Applying pressure without eating reversal sandwiches all day?


#1

Hey newbie thread, just wanted to pick the brains of the grizzled vets for a bit and get your two cents.

I know applying pressure, especially after earning a knockdown, is key for most characters to press the advantage and win. I’m a sagat player, so we live and breathe by the meaty cr. lk (+3 on block, +6 on hit) and the options it opens up when earning a knockdown.

Against char with weak wakeup (cody, etc), i get the knockdown in the corner especially, and its a wrap.
However, against ryu’s and kens, I end up getting psyched out. It seems like when I go for a meaty on wakeup, I eat an srk. If i crouch block close fishing for the reversal punish, I get thrown.

Even with char with a good ex wakeup option (chun ex sbk, honda ex headbutt), I don’t really know what to do. Every time i try and bait it out, i get reversaled if i go for a late meaty, or they sit on the ex bar and just throw. I certainly don’t want to back up and just give em another chance, holding my ability to apply pressure on if they decide to use the ex meter somewhere else in the round.

Any thoughts on applying good knockdown pressure on a character with a strong reversal? Thanks!


#2

keeping them at the corner while maintaining a good distance with fireballs + Tiger Knee/ SRK?

I usually find myself doing that at times. Knock them down in the corner and then as they are getting up throw slow fireball at them so they have to block it and wait for the jump to punish it.

I dunno, im a complete scrub with the fire ball characters :stuck_out_tongue:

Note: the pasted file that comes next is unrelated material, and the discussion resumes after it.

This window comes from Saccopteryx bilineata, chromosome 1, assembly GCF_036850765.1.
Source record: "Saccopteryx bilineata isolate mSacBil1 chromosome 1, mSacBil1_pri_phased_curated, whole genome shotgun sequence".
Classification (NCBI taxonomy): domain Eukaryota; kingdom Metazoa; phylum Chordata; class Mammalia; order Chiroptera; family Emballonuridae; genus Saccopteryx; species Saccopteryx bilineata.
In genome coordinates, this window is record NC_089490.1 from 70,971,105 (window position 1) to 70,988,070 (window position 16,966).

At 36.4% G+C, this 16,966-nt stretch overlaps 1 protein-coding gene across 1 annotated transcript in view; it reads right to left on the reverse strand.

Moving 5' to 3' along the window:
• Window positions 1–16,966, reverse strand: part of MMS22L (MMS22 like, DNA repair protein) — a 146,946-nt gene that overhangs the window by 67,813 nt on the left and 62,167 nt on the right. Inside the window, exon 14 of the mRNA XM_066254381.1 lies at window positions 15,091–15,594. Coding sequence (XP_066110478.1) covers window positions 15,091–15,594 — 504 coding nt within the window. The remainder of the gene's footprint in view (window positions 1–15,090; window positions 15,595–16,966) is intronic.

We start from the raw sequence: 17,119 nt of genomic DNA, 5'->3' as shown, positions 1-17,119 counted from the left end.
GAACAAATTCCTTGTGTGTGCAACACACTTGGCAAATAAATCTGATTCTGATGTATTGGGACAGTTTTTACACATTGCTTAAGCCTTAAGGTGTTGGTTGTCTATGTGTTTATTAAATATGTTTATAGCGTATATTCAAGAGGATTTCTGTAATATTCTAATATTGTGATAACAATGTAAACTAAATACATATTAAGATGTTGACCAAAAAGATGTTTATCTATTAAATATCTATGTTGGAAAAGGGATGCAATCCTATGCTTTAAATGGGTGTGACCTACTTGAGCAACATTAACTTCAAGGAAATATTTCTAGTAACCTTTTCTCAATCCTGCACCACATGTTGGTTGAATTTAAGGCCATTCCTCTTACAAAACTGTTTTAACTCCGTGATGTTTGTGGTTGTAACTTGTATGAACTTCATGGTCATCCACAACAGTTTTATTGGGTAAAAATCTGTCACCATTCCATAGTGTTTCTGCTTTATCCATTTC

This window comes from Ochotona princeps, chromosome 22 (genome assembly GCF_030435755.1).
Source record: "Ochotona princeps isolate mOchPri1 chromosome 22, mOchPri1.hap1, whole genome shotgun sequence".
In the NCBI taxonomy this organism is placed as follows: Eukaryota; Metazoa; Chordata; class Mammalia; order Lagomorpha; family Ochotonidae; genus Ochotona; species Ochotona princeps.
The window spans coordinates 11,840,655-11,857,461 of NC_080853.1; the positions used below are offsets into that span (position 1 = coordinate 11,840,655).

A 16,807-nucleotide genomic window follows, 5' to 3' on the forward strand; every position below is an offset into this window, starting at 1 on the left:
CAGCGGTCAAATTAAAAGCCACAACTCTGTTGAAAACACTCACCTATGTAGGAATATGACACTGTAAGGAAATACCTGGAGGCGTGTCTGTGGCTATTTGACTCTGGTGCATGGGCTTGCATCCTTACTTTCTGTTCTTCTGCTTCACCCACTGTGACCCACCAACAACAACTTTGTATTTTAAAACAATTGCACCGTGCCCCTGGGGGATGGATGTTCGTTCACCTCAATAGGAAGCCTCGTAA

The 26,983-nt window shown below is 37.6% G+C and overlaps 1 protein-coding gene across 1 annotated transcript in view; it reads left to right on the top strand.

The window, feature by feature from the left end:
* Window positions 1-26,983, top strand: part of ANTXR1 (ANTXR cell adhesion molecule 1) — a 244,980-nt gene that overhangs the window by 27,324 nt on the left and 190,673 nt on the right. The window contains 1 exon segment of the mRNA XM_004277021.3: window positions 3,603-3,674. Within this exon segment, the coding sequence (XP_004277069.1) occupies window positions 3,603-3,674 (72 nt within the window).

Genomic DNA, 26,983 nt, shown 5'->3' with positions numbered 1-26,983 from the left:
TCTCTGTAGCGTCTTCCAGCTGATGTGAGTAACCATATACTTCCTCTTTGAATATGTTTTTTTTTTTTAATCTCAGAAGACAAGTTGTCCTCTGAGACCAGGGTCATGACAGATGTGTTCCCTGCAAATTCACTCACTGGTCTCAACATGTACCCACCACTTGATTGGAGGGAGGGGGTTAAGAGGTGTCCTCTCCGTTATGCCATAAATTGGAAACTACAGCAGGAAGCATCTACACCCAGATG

#3

practice with me ill get you being able to punish those easy :smiley:


#4

Part of the pressure game is spacing. When you have the opponent on the floor you control the spacing within that time window. I would suggest you change your spacing to help counter wake up reversals. Good spacing can allow for normals to counter wake up reversals. This of course will vary from character and your experience with them, but it sounds like this is what you need some work on.


#5

it’s not so much the character but the player that is prone to reversals. you have to test your opponent to find out how willing they are to random DP. if they dp through your first block string you can usually expect them to be mashing DP often. Granted there is a high level mind game in there where some might risk a random DP early in order to make you afraid to pressure later but, that’s some really high level mindgames you’re not likely seeing at this state.

my best advice would be to find out where throw range is and stand right out side of it while they’re knocked down and whiff a jab or 2 before they wake up. if they wake up throw they’re going to whiff and you can punish that. if they wake up DP and they whiff or you block the same will happen.

however as a sagat player myself my even better recommedation is to not even bother with it at all. zone out and fireball till the cows come home(if the character is the kind you can do this against) don’t take risks you don’t have to. Even though sagat can rush down he is still a strong zoning character and his focus should be on getting the life lead then keeping it and improving it by making the other guy make mistakes.


#6

Safe jump.

You also must play a little mind games trying to look like that you arent going to do a meaty by keeping a long distance from your opponent or the opposite, that is doing a jump in that will land just before the opponent wakes, dashing in or poking close to him and then blocking so you bait the reversal, punish him and next time he will afraid of using a wake up reversal and you will be free to guess if he is going to jump, backdash or block.